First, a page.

Aniekan Udofia: Artist and Muralist
Photo above by Kate Warren.
We’re going to pray this distraction out of you. —Aniekan’s Parents
Aniekan Udofia’s parents told him this when they were living in Nigeria. The distraction they wanted to pray out of him was his drawing.
If you’ve ever had chili cheese fries at Ben’s Chili Bowl on U Street, then you’re familiar with Aniekan’s distraction. He’s a world-class muralist based out of DC. Down Ben’s alley is aerosol work so tight it looks painted. That’s Aniekan Udofia.
I had the pleasure of seeing him speak at my second-ever CreativeMornings/Washington, DC as part of April’s monthly theme, Rebel. DC’s chapter host Joel Daly asked Aniekan to speak on behalf of the District.
Aniekan is rebel for many reasons. As Joel introduced, he picked Mr. Udofia out for his famous work doing aerosol street art. Graffiti, through hip-hop, has its roots as defiance towards traditional expression. So, it seems a natural pick for “rebel.” I do have to admit, though, that when I heard they picked a Mr. Udofia (who up until that point I wasn’t familiar with his name) something in me sighed. My friend Fawna assured me that: “it’s Creative Mornings, it’s going to be good.” I relieved by how right she was.
Again, like with my last experience at CreativeMornings, I was taken completely off guard. Aniekan’s story is one of hard-work and humility. And it is in his honesty to himself that he’s a rebel to common notions of “the Artist.”
Since he was a child, Aniekan always had a pencil in hand, sketching away. In a picture from when he was boy, you see this anxious look on his face. You could tell he wanted nothing more than to get back to work. It was work that his parents didn’t value. It wasn’t that they didn’t respect him, as he reminded the audience, it was that they wanted him to pursue a profitable career like an engineer or doctor.
So, we he grew up, his parents thought: “Ok, playtime’s over. That drawing stuff, that’s what you did as a kid, now it’s time to focus on your career.” So that’s when he wound up in DC working at his first job. The audience, who’s with him with every slide, pause with him. The next slide, a shot of him at Burger King. Aniekan let out a smile and everyone laughed.
He explained that he worked 3 jobs when he got to DC: Burger King and a Security Guard at first, and then CVS a little later. Instead of speaking of this time with resentment, Aniekan had a great sense of humor about it. He also praised the time as a security guard because it allowed him with a lot of downtime to draw. During this time, he never lost sight of his dream to be an artist.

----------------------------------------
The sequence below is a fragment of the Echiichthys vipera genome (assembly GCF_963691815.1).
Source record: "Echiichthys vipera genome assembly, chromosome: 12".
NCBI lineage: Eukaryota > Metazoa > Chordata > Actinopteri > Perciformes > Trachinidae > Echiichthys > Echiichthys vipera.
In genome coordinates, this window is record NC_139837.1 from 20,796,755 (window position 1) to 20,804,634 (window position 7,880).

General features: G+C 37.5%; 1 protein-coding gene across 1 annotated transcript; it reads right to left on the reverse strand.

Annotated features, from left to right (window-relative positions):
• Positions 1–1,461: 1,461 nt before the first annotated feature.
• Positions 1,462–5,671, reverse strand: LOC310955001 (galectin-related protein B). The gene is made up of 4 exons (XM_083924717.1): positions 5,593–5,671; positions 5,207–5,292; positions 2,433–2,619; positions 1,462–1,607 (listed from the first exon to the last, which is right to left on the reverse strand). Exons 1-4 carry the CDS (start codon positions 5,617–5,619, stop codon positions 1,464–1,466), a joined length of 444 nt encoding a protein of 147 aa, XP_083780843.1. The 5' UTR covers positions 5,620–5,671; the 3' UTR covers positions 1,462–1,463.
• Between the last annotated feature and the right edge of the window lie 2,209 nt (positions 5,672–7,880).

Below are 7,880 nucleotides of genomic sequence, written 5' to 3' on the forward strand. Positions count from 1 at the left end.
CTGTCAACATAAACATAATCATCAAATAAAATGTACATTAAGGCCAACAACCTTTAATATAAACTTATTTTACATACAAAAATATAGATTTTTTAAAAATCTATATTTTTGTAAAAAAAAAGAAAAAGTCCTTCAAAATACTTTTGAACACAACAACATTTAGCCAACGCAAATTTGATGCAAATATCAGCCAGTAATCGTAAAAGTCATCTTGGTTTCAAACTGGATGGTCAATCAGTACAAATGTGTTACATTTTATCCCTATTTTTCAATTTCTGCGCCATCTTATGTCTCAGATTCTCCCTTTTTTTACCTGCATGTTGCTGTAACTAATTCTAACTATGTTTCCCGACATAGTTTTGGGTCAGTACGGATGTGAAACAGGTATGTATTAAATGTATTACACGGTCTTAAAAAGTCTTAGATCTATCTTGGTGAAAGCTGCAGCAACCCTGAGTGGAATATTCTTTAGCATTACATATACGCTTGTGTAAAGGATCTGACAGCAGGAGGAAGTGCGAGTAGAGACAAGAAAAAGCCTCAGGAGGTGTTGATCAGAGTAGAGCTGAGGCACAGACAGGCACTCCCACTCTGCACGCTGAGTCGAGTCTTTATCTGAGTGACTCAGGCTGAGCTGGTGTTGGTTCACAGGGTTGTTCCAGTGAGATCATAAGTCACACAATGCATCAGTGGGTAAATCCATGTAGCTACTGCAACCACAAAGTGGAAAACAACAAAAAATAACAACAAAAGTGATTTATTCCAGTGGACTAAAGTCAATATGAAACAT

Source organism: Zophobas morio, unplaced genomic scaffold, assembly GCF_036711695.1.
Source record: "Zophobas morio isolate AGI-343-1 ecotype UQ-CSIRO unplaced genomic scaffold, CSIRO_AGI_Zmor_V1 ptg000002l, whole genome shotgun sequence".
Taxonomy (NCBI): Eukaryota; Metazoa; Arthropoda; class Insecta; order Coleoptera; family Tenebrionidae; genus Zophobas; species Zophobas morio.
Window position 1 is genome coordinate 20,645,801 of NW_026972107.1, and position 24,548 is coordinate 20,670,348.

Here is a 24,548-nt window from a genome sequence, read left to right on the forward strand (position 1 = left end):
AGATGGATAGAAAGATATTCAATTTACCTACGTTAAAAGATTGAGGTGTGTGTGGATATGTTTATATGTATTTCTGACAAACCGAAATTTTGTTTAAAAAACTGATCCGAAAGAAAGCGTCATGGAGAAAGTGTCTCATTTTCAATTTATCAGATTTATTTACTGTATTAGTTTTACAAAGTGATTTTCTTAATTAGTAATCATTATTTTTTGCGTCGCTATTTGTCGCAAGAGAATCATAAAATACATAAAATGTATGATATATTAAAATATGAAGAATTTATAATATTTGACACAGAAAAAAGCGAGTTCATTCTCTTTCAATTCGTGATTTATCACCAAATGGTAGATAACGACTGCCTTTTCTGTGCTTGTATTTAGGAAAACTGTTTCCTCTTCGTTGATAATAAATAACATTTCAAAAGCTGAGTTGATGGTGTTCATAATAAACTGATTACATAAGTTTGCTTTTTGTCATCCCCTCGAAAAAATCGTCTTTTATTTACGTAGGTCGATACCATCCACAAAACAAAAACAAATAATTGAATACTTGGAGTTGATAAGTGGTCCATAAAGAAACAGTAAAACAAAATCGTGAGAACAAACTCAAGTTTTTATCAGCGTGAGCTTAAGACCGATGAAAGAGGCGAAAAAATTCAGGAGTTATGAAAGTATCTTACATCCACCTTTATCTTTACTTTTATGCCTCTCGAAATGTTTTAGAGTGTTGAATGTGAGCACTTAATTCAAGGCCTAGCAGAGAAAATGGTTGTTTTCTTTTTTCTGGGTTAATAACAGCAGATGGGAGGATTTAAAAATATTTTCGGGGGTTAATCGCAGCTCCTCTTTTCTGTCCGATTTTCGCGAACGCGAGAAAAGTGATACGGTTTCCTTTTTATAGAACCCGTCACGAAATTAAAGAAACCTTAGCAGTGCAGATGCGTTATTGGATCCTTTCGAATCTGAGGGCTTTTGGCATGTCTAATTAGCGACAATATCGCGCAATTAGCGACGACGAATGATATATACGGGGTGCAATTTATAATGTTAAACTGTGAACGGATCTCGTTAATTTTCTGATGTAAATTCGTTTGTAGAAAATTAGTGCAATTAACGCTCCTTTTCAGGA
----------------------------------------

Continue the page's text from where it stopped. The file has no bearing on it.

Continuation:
On his few days off, Aniekan would make way to New York City. He described a Manhattan pretty much all of the younger audience couldn’t imagine: one without Google Maps. He’d go to the closest Newsstand, thumb through a Magazine, look for their address on Broadway, and then waltz into their office portfolio in hand.
He played it cool, he joked, though he had no idea what he was doing. After awhile, and Art Director sat him down and told him that he needed to schedule an appointment. “You live in New York, right?” one asked. “Uh, yeah! Of course,” he said, still playing it cool. “OK then, just call us up and schedule an appointment in the future.” Now Aniekan found himself arriving to NYC, calling their offices at a nearby payphone, and scheduling appointments in the afternoon at 2. He usually got in town at 8 in the morning.
After awhile of this charade, Aniekna got his debut in XXL magazine with a half page illustration. When a coworker at CVS he chided: “What are you doing here?! You’re famous!” Aniekan was on a high. After XXL, work started to roll in, he felt great. That was until a friend told him that he lacked style. His compositions hid in the details of the scenes. It made him wonder:
What is style? —Aniekan Udofia
Photo by Kate Warren.
The next part of his talk was easily the most impressive part. He took us through his internal process. He showed us an early drawing of Eminem. “That’s doesn’t look like Eminem” he criticized himself. “That background, those effects, it’s to makeup that it doesn’t look like him.” Aniekan showed us drawings of Lauryn Hill set years apart. Each time he honed his craft. Honestly, I would been happy if I was even capable of the first iteration! But as we progressed, you could see what the ceaseless critic in himself was looking for. By the final image, the audience broke into applause.
Aniekan’s progress, before and after.
Once he got his first break doing murals, and he saw that it was steady income, Aniekan was able to quit working his multiple jobs and focus on his passion. What I really took away from his talk was his earnest approach to his work, and authentic view of himself. I think creative individuals often get caught up struggling with their ambition. Too often, because of where we are now—whether it’s a coffee shop, clothing store, or CVS—we find it hard to press on to where we want to be. Worse yet, we let the ambition of our future let our talent grow stale without meaningful improvement. Aniekan is a reminder of the true dedication and hard-work it takes to make a fulfilling life out of your dreams to be an artist. For that he is a rebel.
His parents still ask him when he’s going to school for engineering and he nods appreciatively going, “Yeah, soon, I’ll apply soon.” The day Mr. Udofia’s parents prayed away his drawing, his friends egged him on: “Come on! See if it worked! Draw something.” He whipped up a piece and his friends yelled, aghast: “Woah! You got better! Tell your parent’s to do more!”
I, too, hope his parents keep praying, so that he keeps drawing.